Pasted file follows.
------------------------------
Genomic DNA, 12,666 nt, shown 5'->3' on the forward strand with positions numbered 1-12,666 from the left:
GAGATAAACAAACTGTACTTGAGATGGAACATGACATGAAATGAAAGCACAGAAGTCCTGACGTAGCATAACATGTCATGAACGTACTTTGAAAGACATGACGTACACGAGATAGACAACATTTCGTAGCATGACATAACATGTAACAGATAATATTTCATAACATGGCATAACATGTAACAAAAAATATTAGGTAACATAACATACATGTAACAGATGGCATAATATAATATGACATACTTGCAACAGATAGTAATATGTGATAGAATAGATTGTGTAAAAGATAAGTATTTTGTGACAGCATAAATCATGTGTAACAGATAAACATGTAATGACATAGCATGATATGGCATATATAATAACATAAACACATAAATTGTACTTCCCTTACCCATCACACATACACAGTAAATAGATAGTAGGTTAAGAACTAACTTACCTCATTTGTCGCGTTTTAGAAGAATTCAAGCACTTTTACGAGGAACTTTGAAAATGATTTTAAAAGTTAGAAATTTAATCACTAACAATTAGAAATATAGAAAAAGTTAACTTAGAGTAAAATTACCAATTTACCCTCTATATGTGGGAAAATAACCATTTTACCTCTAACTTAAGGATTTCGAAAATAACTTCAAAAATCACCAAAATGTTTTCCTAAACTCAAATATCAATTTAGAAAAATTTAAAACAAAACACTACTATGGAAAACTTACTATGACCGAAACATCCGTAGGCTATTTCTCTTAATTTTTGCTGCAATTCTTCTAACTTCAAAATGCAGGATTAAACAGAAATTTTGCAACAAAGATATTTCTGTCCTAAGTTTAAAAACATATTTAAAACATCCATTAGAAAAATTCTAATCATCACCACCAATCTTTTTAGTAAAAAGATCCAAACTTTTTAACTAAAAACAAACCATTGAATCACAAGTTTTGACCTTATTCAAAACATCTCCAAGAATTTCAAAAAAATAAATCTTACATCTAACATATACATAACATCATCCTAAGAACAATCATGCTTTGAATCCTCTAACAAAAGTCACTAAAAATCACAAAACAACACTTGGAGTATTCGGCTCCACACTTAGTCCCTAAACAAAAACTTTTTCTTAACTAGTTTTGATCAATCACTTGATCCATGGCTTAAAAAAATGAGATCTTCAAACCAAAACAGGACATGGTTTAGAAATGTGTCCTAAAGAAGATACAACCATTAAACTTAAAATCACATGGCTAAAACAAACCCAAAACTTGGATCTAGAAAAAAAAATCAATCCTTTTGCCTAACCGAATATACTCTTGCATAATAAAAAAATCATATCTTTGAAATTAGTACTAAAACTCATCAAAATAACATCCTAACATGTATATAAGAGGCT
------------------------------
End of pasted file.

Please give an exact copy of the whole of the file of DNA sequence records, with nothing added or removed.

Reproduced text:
Genomic DNA, 12,666 nt, shown 5'->3' on the forward strand with positions numbered 1-12,666 from the left:
GAGATAAACAAACTGTACTTGAGATGGAACATGACATGAAATGAAAGCACAGAAGTCCTGACGTAGCATAACATGTCATGAACGTACTTTGAAAGACATGACGTACACGAGATAGACAACATTTCGTAGCATGACATAACATGTAACAGATAATATTTCATAACATGGCATAACATGTAACAAAAAATATTAGGTAACATAACATACATGTAACAGATGGCATAATATAATATGACATACTTGCAACAGATAGTAATATGTGATAGAATAGATTGTGTAAAAGATAAGTATTTTGTGACAGCATAAATCATGTGTAACAGATAAACATGTAATGACATAGCATGATATGGCATATATAATAACATAAACACATAAATTGTACTTCCCTTACCCATCACACATACACAGTAAATAGATAGTAGGTTAAGAACTAACTTACCTCATTTGTCGCGTTTTAGAAGAATTCAAGCACTTTTACGAGGAACTTTGAAAATGATTTTAAAAGTTAGAAATTTAATCACTAACAATTAGAAATATAGAAAAAGTTAACTTAGAGTAAAATTACCAATTTACCCTCTATATGTGGGAAAATAACCATTTTACCTCTAACTTAAGGATTTCGAAAATAACTTCAAAAATCACCAAAATGTTTTCCTAAACTCAAATATCAATTTAGAAAAATTTAAAACAAAACACTACTATGGAAAACTTACTATGACCGAAACATCCGTAGGCTATTTCTCTTAATTTTTGCTGCAATTCTTCTAACTTCAAAATGCAGGATTAAACAGAAATTTTGCAACAAAGATATTTCTGTCCTAAGTTTAAAAACATATTTAAAACATCCATTAGAAAAATTCTAATCATCACCACCAATCTTTTTAGTAAAAAGATCCAAACTTTTTAACTAAAAACAAACCATTGAATCACAAGTTTTGACCTTATTCAAAACATCTCCAAGAATTTCAAAAAAATAAATCTTACATCTAACATATACATAACATCATCCTAAGAACAATCATGCTTTGAATCCTCTAACAAAAGTCACTAAAAATCACAAAACAACACTTGGAGTATTCGGCTCCACACTTAGTCCCTAAACAAAAACTTTTTCTTAACTAGTTTTGATCAATCACTTGATCCATGGCTTAAAAAAATGAGATCTTCAAACCAAAACAGGACATGGTTTAGAAATGTGTCCTAAAGAAGATACAACCATTAAACTTAAAATCACATGGCTAAAACAAACCCAAAACTTGGATCTAGAAAAAAAAATCAATCCTTTTGCCTAACCGAATATACTCTTGCATAATAAAAAAATCATATCTTTGAAATTAGTACTAAAACTCATCAAAATAACATCCTAACATGTATATAAGAGGCT